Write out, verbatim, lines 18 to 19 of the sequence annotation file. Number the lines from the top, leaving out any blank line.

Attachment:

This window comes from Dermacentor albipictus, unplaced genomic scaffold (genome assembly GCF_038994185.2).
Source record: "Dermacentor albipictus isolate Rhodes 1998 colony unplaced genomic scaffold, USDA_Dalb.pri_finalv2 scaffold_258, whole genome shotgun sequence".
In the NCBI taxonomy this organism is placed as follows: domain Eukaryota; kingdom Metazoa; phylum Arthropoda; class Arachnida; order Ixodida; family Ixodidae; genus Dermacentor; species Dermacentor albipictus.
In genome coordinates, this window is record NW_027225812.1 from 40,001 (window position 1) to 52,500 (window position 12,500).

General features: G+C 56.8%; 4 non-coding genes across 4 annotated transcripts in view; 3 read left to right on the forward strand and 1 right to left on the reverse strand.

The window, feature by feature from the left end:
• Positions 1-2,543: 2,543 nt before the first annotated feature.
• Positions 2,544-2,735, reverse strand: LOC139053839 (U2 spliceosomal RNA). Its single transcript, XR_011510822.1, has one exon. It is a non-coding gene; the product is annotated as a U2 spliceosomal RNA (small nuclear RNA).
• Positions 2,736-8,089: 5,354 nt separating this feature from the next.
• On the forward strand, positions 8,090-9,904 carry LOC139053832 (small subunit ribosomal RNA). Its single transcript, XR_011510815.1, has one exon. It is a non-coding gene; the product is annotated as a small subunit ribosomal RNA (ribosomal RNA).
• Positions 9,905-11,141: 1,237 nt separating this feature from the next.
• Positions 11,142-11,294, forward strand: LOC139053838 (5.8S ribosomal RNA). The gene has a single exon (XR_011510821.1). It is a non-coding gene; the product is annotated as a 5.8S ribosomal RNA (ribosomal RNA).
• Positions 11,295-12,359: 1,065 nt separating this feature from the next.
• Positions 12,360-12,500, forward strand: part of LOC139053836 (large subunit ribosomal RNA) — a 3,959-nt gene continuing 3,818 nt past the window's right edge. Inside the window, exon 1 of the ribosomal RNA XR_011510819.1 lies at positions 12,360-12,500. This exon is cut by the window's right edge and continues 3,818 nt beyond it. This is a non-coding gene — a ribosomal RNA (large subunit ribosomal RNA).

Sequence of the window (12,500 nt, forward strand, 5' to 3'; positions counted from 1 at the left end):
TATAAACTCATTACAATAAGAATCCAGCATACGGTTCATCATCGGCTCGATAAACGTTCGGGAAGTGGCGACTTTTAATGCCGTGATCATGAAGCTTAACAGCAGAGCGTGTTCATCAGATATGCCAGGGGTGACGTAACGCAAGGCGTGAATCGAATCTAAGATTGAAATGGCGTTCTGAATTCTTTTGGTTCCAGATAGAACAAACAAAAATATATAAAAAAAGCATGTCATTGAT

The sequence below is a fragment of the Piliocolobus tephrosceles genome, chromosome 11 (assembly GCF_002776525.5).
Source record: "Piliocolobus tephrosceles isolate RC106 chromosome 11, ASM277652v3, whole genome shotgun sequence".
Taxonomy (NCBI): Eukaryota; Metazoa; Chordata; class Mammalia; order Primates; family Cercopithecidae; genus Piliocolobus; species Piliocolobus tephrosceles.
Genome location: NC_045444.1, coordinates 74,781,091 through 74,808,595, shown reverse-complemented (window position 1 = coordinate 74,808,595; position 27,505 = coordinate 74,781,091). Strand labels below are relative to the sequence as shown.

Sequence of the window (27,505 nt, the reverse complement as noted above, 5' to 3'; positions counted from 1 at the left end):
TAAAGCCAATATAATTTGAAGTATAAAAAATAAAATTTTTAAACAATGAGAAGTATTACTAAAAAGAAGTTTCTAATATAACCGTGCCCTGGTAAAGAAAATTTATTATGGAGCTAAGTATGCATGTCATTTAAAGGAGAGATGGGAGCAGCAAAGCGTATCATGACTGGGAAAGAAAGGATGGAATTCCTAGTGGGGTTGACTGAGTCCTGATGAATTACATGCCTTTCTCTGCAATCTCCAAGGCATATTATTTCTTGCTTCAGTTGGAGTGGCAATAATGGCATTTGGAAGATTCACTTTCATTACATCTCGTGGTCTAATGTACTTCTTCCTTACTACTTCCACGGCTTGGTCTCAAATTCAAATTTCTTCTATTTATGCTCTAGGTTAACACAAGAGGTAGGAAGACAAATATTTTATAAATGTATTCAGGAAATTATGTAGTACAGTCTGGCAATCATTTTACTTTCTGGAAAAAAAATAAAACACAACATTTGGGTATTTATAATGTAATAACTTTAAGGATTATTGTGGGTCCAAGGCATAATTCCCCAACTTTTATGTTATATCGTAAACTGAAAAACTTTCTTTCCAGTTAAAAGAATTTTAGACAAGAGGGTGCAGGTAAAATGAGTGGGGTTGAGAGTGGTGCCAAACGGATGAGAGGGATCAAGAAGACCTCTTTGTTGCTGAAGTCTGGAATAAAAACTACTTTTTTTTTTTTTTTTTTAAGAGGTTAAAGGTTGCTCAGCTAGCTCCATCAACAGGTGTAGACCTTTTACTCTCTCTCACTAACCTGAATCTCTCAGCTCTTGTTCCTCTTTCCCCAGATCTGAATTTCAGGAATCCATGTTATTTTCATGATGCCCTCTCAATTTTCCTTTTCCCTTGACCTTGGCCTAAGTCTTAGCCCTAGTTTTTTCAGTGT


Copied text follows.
Source record: "Piliocolobus tephrosceles isolate RC106 chromosome 11, ASM277652v3, whole genome shotgun sequence".
Taxonomy (NCBI): Eukaryota; Metazoa; Chordata; class Mammalia; order Primates; family Cercopithecidae; genus Piliocolobus; species Piliocolobus tephrosceles.